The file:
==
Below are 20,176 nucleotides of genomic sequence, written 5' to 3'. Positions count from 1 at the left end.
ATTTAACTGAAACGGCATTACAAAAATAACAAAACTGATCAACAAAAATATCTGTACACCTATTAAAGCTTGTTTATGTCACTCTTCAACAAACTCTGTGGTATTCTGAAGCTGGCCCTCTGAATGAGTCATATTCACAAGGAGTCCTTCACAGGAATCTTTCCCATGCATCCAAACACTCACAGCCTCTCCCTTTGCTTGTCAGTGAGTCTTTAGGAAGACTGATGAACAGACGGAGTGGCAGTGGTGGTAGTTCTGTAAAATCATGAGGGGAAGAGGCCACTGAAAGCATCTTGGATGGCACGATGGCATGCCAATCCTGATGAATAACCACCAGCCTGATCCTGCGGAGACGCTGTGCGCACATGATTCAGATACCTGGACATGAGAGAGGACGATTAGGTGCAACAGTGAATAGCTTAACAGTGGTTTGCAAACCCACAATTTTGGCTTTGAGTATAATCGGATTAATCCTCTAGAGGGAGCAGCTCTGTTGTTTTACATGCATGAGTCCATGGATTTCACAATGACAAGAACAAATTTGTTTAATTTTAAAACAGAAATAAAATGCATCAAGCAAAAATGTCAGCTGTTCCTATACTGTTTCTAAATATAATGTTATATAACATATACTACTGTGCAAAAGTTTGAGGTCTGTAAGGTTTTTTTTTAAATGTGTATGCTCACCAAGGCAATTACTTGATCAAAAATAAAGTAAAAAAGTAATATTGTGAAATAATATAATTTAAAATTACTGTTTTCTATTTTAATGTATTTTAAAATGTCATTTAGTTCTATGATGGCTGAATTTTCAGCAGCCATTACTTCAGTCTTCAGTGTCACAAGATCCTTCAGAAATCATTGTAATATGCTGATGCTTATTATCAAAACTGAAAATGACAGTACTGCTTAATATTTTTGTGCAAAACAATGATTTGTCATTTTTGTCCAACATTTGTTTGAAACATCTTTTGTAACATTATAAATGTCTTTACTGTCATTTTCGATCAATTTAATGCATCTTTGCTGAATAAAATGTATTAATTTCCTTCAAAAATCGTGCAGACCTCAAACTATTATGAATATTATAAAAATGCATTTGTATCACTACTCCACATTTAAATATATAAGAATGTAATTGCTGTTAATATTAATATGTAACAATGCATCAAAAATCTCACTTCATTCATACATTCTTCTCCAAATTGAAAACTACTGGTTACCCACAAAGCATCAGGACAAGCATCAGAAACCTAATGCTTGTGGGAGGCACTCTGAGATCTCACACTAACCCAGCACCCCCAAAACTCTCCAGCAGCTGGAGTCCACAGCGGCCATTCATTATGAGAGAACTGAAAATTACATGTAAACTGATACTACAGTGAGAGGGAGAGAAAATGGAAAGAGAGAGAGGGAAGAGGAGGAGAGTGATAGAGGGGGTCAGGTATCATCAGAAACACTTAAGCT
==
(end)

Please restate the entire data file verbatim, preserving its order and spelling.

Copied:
Below are 20,176 nucleotides of genomic sequence, written 5' to 3'. Positions count from 1 at the left end.
ATTTAACTGAAACGGCATTACAAAAATAACAAAACTGATCAACAAAAATATCTGTACACCTATTAAAGCTTGTTTATGTCACTCTTCAACAAACTCTGTGGTATTCTGAAGCTGGCCCTCTGAATGAGTCATATTCACAAGGAGTCCTTCACAGGAATCTTTCCCATGCATCCAAACACTCACAGCCTCTCCCTTTGCTTGTCAGTGAGTCTTTAGGAAGACTGATGAACAGACGGAGTGGCAGTGGTGGTAGTTCTGTAAAATCATGAGGGGAAGAGGCCACTGAAAGCATCTTGGATGGCACGATGGCATGCCAATCCTGATGAATAACCACCAGCCTGATCCTGCGGAGACGCTGTGCGCACATGATTCAGATACCTGGACATGAGAGAGGACGATTAGGTGCAACAGTGAATAGCTTAACAGTGGTTTGCAAACCCACAATTTTGGCTTTGAGTATAATCGGATTAATCCTCTAGAGGGAGCAGCTCTGTTGTTTTACATGCATGAGTCCATGGATTTCACAATGACAAGAACAAATTTGTTTAATTTTAAAACAGAAATAAAATGCATCAAGCAAAAATGTCAGCTGTTCCTATACTGTTTCTAAATATAATGTTATATAACATATACTACTGTGCAAAAGTTTGAGGTCTGTAAGGTTTTTTTTTAAATGTGTATGCTCACCAAGGCAATTACTTGATCAAAAATAAAGTAAAAAAGTAATATTGTGAAATAATATAATTTAAAATTACTGTTTTCTATTTTAATGTATTTTAAAATGTCATTTAGTTCTATGATGGCTGAATTTTCAGCAGCCATTACTTCAGTCTTCAGTGTCACAAGATCCTTCAGAAATCATTGTAATATGCTGATGCTTATTATCAAAACTGAAAATGACAGTACTGCTTAATATTTTTGTGCAAAACAATGATTTGTCATTTTTGTCCAACATTTGTTTGAAACATCTTTTGTAACATTATAAATGTCTTTACTGTCATTTTCGATCAATTTAATGCATCTTTGCTGAATAAAATGTATTAATTTCCTTCAAAAATCGTGCAGACCTCAAACTATTATGAATATTATAAAAATGCATTTGTATCACTACTCCACATTTAAATATATAAGAATGTAATTGCTGTTAATATTAATATGTAACAATGCATCAAAAATCTCACTTCATTCATACATTCTTCTCCAAATTGAAAACTACTGGTTACCCACAAAGCATCAGGACAAGCATCAGAAACCTAATGCTTGTGGGAGGCACTCTGAGATCTCACACTAACCCAGCACCCCCAAAACTCTCCAGCAGCTGGAGTCCACAGCGGCCATTCATTATGAGAGAACTGAAAATTACATGTAAACTGATACTACAGTGAGAGGGAGAGAAAATGGAAAGAGAGAGAGGGAAGAGGAGGAGAGTGATAGAGGGGGTCAGGTATCATCAGAAACACTTAAGCT